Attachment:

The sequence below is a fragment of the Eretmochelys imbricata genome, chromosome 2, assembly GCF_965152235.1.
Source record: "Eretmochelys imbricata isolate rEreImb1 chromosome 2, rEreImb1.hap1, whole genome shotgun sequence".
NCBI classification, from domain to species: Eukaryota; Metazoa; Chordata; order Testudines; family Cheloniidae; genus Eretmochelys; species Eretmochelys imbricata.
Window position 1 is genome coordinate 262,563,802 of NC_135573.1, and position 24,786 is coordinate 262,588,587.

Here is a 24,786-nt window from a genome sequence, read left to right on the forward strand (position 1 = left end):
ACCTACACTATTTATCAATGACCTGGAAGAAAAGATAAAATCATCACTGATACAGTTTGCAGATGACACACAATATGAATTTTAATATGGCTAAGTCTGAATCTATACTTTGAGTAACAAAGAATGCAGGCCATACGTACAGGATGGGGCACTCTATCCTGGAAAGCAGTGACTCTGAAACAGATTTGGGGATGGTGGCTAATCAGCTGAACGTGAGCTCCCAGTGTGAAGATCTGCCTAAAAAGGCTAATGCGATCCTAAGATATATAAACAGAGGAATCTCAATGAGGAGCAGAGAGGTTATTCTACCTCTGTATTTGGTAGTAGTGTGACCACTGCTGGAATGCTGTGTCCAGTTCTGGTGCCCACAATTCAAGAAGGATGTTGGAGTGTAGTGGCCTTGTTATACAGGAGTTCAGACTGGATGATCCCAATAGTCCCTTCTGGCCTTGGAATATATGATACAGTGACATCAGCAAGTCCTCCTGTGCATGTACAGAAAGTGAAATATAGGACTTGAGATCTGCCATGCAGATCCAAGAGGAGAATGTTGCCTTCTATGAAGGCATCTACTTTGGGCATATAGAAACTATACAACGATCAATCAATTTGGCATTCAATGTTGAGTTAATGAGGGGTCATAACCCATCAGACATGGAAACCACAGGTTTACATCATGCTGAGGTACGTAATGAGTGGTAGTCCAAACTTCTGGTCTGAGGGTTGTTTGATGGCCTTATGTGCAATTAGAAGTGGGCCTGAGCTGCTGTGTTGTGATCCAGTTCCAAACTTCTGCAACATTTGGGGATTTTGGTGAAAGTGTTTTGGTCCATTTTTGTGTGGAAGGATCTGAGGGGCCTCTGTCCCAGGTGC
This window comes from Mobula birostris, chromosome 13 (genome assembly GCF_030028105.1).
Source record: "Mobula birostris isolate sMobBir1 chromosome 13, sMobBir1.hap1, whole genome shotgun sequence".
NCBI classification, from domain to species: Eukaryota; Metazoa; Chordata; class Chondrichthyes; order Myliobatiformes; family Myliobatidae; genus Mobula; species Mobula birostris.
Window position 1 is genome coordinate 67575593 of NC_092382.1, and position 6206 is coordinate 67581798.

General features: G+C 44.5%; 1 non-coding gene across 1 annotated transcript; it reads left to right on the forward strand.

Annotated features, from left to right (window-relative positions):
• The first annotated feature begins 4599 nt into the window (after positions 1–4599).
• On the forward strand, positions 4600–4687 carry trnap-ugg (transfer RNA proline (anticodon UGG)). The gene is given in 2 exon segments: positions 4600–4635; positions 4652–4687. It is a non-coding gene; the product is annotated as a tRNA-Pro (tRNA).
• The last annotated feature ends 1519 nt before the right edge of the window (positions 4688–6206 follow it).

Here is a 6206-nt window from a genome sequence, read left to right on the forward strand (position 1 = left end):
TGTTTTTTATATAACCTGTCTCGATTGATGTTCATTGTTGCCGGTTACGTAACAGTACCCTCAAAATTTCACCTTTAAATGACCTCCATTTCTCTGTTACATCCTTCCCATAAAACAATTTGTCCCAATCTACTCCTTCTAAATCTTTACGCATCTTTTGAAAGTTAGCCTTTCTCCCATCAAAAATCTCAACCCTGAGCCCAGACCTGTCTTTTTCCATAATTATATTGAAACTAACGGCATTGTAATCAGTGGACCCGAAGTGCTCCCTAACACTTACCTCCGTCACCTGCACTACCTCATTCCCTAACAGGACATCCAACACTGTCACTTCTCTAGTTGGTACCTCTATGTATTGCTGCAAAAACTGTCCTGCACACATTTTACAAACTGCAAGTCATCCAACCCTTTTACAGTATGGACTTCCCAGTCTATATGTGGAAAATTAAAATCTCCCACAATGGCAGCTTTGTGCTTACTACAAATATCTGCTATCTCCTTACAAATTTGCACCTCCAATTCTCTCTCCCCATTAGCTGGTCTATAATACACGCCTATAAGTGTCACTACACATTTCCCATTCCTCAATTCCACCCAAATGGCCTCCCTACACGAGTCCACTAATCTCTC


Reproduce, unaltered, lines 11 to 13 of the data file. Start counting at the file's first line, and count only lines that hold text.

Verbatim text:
General features: G+C 44.5%; 1 non-coding gene across 1 annotated transcript; it reads left to right on the forward strand.

Annotated features, from left to right (window-relative positions):
• The first annotated feature begins 4599 nt into the window (after positions 1–4599).